A rapid, evidence-based review summarizes the effectiveness of cloth masks in protecting health care clinicians from respiratory viral infections, such as COVID-19. Nine studies were included in the review, and all but one were conducted prior to the COVID-19 pandemic. The only randomized trial of cloth face masks published at the time of this review compared the infection rates of influenza-like illness among groups of health care professionals who wore cloth masks, medical masks, or inconsistent mask use in the hospital setting. That study reported wide-ranging confidence intervals when comparing groups, but overall, they conclude that cloth mask use was associated with significantly higher viral infections than exclusive use of medical masks.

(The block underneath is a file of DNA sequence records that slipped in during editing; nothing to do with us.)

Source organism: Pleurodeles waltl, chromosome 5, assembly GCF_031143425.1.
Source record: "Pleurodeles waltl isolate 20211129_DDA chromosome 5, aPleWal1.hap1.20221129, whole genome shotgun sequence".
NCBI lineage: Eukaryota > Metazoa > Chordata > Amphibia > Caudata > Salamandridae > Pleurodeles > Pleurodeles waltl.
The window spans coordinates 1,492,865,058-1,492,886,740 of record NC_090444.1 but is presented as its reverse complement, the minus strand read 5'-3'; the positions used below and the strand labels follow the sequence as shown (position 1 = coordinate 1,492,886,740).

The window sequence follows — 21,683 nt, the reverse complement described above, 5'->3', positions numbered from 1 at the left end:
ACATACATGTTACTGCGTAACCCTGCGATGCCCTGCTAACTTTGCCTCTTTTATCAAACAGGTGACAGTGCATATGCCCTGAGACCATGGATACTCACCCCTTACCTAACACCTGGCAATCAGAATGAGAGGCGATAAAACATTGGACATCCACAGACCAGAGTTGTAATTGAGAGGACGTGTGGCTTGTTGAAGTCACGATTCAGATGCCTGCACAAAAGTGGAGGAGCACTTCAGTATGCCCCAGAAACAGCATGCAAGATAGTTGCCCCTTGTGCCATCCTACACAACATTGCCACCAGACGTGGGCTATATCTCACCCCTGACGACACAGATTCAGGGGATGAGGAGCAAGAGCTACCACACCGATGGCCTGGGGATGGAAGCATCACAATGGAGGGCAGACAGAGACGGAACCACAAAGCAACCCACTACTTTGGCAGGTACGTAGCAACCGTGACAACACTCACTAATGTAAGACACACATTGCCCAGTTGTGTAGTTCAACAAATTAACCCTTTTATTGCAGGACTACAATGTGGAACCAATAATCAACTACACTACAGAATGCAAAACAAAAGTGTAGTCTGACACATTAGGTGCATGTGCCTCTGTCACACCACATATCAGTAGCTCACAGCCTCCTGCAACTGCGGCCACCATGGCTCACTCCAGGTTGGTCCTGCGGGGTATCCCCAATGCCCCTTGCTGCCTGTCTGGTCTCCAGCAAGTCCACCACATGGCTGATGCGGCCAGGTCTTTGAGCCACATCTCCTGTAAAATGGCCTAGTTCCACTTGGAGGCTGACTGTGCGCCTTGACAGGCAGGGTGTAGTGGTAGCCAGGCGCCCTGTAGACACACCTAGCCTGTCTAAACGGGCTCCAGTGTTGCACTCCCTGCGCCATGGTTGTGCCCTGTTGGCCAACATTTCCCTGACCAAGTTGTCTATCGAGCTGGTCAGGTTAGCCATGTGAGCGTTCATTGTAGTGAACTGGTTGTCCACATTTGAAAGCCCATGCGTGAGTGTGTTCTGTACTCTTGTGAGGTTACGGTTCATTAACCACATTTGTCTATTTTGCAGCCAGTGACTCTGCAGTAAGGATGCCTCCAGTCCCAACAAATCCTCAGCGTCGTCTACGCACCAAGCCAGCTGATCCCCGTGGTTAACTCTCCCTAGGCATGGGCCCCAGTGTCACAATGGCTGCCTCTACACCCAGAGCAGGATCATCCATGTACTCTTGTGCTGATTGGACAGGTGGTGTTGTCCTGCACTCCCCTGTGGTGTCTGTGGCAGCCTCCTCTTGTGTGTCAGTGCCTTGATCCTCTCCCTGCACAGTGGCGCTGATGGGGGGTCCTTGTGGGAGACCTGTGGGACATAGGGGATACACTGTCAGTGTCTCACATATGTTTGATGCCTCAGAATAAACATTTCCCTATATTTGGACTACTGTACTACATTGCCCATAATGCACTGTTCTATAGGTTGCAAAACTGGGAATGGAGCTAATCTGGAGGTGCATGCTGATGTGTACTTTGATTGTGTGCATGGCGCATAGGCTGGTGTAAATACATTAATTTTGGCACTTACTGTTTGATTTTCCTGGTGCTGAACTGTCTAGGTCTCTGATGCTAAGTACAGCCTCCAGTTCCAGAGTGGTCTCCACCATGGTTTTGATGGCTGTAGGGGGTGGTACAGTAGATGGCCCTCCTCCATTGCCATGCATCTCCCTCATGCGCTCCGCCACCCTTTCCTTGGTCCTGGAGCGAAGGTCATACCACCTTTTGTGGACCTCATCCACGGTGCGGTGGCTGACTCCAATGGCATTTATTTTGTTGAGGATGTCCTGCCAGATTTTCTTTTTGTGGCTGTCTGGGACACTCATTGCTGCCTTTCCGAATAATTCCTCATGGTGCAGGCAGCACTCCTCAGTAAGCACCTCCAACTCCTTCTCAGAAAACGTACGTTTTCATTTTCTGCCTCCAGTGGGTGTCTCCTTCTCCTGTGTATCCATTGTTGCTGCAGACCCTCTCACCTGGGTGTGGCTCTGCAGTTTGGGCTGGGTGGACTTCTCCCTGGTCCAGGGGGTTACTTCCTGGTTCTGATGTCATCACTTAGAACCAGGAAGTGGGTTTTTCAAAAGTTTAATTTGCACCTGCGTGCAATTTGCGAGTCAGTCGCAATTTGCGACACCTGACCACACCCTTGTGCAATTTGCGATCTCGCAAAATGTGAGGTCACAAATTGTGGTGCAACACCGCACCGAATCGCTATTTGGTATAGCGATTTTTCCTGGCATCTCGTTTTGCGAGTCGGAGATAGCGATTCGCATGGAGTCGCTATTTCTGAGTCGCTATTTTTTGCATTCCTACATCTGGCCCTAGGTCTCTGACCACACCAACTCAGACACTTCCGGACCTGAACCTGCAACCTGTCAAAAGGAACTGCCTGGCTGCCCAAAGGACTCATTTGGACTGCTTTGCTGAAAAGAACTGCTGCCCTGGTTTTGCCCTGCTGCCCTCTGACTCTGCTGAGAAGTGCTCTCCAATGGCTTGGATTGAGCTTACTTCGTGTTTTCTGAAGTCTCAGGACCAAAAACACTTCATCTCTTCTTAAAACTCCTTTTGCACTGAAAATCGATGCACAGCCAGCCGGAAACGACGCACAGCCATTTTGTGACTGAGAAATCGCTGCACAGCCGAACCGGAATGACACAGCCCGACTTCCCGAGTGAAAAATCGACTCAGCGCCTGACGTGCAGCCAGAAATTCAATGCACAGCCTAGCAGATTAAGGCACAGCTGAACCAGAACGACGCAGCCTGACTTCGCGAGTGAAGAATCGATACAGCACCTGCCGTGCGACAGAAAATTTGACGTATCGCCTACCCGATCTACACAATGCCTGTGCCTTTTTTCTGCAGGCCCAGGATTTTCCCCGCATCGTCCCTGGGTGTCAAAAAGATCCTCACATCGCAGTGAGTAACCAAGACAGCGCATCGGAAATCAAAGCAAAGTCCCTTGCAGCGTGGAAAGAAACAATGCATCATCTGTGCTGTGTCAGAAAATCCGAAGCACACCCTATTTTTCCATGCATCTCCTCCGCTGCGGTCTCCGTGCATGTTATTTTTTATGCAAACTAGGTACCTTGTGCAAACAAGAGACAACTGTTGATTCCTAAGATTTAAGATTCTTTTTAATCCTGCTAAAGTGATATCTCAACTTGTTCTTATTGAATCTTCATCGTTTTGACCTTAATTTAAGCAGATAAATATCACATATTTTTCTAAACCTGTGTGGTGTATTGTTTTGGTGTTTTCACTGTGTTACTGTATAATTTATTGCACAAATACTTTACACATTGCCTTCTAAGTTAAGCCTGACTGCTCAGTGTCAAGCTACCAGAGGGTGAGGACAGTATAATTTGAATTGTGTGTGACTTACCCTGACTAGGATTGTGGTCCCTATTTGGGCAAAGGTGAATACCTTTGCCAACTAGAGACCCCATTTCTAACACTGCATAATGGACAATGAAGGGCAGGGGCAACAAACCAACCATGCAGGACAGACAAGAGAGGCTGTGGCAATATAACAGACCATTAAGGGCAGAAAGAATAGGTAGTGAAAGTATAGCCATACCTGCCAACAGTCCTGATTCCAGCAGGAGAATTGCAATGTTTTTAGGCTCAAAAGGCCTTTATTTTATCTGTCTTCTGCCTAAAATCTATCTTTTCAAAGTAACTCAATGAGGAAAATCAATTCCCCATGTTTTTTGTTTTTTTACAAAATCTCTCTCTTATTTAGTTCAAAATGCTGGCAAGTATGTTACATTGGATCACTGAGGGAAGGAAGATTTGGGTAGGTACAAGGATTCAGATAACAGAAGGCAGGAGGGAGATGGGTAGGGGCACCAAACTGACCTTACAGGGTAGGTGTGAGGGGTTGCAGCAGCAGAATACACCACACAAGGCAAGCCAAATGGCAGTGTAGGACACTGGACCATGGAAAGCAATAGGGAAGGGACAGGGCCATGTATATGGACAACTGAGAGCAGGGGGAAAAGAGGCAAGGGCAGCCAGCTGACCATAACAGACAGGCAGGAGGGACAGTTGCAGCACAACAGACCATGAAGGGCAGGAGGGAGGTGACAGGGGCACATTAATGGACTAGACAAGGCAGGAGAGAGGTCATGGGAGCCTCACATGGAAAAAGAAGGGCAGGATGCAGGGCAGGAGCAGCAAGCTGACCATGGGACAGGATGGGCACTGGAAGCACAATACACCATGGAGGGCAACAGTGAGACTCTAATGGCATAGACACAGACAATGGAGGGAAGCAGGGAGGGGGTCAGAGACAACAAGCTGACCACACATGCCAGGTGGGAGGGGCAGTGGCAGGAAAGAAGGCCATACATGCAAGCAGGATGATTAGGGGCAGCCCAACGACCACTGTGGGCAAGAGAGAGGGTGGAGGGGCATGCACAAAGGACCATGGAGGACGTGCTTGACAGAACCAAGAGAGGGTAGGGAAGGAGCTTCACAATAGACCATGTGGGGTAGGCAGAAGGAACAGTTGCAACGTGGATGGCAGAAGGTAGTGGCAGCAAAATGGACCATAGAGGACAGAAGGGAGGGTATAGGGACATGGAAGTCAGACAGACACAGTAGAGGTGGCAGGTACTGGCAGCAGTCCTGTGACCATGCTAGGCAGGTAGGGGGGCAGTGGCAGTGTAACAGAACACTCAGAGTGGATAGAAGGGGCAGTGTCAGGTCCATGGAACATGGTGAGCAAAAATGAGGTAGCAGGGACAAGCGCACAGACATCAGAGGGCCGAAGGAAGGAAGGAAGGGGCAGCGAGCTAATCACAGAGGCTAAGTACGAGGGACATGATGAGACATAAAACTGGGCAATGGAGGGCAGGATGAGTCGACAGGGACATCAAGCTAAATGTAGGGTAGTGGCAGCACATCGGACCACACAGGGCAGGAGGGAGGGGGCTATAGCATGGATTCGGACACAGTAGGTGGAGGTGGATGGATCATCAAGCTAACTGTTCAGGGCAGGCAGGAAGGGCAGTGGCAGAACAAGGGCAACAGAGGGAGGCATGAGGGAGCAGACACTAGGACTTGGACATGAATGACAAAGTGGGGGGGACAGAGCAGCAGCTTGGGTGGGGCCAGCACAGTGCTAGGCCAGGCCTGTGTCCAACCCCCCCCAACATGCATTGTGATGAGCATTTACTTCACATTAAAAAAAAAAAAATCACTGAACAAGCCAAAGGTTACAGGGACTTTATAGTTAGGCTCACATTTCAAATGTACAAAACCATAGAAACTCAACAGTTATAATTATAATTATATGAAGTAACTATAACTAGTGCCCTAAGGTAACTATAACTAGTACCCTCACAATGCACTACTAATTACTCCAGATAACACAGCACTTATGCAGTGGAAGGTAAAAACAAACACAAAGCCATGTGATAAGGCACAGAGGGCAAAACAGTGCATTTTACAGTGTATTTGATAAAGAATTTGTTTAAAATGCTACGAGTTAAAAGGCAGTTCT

A majority of studies were conducted in laboratory settings and evaluated either cloth face mask fit and airflow when compared to other kinds of mask or the filtration abilities of cloth material and masks. All filtration studies tested aerosolized particles including noncoronavirus, bacteria, and simulated biologic particles, and results were highly variable but suggested some level of participle filtration. Notably, available filtration studies did not specifically test COVID-19 transmission or respiratory droplet transmission. The lab studies all conclude that cloth masks provided an inferior fit and were less effective at filtering viral particles compared to standard medical or N95 masks. Conclusions of this qualitative review align with current Center for Disease Control and Prevention guidelines that recommend use of an N95 respirator for care of patients with COVID-19. The authors also recommend that for health care professionals without access to medical masks, a cloth mask should be paired with the plastic face shield, with frequent cloth mask changes to reduce the risk of moisture retention.
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